The term “acquired brain injury” refers to any injury to the brain that occurs after birth. This includes diseases such as Parkinson's or Alzheimer's, a physical blow for example from an assault or while participating in a sport, or a medical event such as a stroke or a brain haemorrhage.
Patients who have an acquired brain injury can have a long road to recovery and physical rehabilitation, and in some cases a return to their previous full health may not be possible. This has a long-term impact on the patient and their families. As a result, treatment and life after these injuries will involve a multi-care team of healthcare and social work professionals.
However, social workers may have limited understanding of acquired brain injuries, especially since the term covers a broad spectrum of medical conditions. This can make it hard for the right package of support to be put in place as needs may not be fully understood. A lack of support can lead to serious consequences, such as homelessness, drug or alcohol addiction or suicide.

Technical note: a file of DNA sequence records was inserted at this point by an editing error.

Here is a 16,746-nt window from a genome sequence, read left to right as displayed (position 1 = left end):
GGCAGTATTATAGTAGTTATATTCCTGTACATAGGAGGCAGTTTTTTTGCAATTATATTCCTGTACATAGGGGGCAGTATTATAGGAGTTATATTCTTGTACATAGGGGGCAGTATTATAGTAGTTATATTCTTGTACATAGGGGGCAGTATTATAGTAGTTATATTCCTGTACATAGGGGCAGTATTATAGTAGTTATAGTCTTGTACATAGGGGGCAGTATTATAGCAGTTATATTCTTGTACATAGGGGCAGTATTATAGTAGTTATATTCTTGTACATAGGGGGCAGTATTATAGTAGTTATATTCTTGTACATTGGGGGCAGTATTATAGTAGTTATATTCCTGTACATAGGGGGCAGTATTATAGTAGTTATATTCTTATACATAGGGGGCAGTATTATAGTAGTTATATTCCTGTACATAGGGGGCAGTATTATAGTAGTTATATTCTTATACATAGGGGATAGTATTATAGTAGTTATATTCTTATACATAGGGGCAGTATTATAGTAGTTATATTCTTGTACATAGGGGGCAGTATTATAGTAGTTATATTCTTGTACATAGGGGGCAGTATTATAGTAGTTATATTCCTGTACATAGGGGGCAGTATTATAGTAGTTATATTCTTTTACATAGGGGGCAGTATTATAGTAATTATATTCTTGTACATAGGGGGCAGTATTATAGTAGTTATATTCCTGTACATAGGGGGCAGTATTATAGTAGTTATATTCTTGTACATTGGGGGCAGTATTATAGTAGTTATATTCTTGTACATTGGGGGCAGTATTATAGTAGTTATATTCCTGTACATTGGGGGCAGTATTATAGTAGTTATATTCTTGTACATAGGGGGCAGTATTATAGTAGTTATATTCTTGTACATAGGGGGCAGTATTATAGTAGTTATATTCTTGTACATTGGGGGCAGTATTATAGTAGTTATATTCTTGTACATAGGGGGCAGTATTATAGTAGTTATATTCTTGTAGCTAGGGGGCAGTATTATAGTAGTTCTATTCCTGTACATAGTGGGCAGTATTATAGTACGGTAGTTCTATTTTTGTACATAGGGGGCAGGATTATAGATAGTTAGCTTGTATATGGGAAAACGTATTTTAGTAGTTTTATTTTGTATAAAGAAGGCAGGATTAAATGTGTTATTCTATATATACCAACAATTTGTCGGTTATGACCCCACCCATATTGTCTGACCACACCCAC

In this project, funded by the National Institute of Health Research (NIHR), our researchers will develop a range of educational resources on acquired brain injuries.
These resources will involve input from those who have an acquired brain injuries and their families, as well as social workers and their managers, to identify where gaps in service knowledge exist. The resources will be made available to social workers to help improve professional practice. Service users and their families will also have access to these resources to help improve understanding of life after a brain injury and help with advocacy for support services.
This project has been funded by the National Institute for Health Research (NIHR).
This project is run collaboration with the following partners:
- University of Plymouth
- The London School of Economics and Political Science (LSE)
- Head First
- The Brain Injury Social Work Group (BISWG)
- Queen's University Belfast.